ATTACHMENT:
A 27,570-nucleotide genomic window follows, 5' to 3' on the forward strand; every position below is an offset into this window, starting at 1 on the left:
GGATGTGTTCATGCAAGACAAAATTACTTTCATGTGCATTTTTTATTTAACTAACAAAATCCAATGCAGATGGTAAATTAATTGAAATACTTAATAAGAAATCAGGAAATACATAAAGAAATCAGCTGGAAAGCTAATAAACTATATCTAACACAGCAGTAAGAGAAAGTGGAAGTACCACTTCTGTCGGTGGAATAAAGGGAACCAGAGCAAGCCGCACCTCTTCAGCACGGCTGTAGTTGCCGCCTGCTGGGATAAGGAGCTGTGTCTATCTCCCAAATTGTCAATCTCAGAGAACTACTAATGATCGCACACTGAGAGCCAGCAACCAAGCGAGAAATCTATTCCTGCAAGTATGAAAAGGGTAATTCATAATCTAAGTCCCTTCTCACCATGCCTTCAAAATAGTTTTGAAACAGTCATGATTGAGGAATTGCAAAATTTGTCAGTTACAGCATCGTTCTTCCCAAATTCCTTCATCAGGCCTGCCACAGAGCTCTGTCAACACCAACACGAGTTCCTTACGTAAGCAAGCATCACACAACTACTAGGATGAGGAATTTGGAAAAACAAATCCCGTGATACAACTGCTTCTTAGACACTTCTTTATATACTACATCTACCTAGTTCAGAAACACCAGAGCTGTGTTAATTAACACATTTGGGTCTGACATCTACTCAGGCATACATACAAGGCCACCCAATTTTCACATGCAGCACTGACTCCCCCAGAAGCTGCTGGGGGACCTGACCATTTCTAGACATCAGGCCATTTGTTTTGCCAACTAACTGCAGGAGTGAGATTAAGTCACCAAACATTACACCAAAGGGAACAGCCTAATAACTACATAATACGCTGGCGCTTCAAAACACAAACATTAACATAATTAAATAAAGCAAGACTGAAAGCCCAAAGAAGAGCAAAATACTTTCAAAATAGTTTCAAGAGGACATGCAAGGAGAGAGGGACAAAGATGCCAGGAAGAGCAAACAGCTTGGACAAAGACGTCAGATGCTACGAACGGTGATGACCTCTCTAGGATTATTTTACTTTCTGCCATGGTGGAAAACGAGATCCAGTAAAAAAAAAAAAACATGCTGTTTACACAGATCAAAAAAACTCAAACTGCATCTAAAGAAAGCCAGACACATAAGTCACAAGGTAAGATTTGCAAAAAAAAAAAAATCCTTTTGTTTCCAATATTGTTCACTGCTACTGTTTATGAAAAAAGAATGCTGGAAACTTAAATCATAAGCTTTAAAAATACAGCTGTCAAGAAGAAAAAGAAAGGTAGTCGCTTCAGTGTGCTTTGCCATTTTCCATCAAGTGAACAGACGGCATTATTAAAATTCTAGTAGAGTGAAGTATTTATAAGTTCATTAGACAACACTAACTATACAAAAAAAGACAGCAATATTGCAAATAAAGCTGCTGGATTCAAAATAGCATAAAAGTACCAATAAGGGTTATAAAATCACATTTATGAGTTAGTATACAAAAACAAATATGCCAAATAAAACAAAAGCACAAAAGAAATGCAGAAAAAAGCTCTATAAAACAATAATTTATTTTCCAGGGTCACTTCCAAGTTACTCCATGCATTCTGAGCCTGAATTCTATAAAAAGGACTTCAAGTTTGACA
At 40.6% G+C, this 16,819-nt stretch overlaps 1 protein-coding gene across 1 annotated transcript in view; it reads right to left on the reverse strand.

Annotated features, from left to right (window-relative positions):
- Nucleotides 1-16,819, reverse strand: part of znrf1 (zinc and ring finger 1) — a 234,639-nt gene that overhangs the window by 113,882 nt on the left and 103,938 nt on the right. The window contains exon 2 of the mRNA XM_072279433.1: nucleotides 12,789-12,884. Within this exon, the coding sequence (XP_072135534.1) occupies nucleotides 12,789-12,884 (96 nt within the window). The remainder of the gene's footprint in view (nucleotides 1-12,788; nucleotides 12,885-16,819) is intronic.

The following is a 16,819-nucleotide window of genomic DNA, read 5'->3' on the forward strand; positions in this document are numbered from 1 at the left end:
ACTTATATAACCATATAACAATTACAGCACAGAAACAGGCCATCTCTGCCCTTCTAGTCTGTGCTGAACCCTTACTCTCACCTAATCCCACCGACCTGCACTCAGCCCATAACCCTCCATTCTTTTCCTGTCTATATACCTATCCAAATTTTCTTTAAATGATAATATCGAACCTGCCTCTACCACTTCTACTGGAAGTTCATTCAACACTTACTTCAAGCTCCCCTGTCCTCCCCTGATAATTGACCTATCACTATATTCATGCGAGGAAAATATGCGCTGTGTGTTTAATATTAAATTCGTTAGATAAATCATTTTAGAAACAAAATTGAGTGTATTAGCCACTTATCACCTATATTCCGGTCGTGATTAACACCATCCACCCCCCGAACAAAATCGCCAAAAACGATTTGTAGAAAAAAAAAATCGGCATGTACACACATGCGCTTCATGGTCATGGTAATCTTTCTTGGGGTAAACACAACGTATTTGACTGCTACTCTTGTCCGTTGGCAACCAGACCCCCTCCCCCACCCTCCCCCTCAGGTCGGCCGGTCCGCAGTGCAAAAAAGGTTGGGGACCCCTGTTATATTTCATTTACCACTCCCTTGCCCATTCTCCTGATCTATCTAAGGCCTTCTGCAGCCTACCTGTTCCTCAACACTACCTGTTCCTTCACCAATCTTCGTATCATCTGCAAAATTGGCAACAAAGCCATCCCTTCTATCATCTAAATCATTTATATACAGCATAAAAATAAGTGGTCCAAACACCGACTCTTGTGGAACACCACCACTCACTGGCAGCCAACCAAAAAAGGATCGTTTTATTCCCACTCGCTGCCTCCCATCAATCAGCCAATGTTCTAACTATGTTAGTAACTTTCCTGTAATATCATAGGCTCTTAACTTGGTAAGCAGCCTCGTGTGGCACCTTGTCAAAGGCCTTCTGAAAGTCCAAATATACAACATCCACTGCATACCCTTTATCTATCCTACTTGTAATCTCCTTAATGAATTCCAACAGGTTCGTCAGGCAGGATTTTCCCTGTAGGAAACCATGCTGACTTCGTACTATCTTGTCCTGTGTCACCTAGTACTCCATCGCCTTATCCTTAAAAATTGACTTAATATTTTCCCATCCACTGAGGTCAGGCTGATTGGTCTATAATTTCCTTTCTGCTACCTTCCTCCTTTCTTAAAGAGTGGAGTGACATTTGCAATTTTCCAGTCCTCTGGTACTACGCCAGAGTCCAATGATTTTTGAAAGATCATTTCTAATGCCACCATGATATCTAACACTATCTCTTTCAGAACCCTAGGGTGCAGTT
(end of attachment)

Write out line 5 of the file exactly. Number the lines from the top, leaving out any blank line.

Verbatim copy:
- Nucleotides 1-16,819, reverse strand: part of znrf1 (zinc and ring finger 1) — a 234,639-nt gene that overhangs the window by 113,882 nt on the left and 103,938 nt on the right. The window contains exon 2 of the mRNA XM_072279433.1: nucleotides 12,789-12,884. Within this exon, the coding sequence (XP_072135534.1) occupies nucleotides 12,789-12,884 (96 nt within the window). The remainder of the gene's footprint in view (nucleotides 1-12,788; nucleotides 12,885-16,819) is intronic.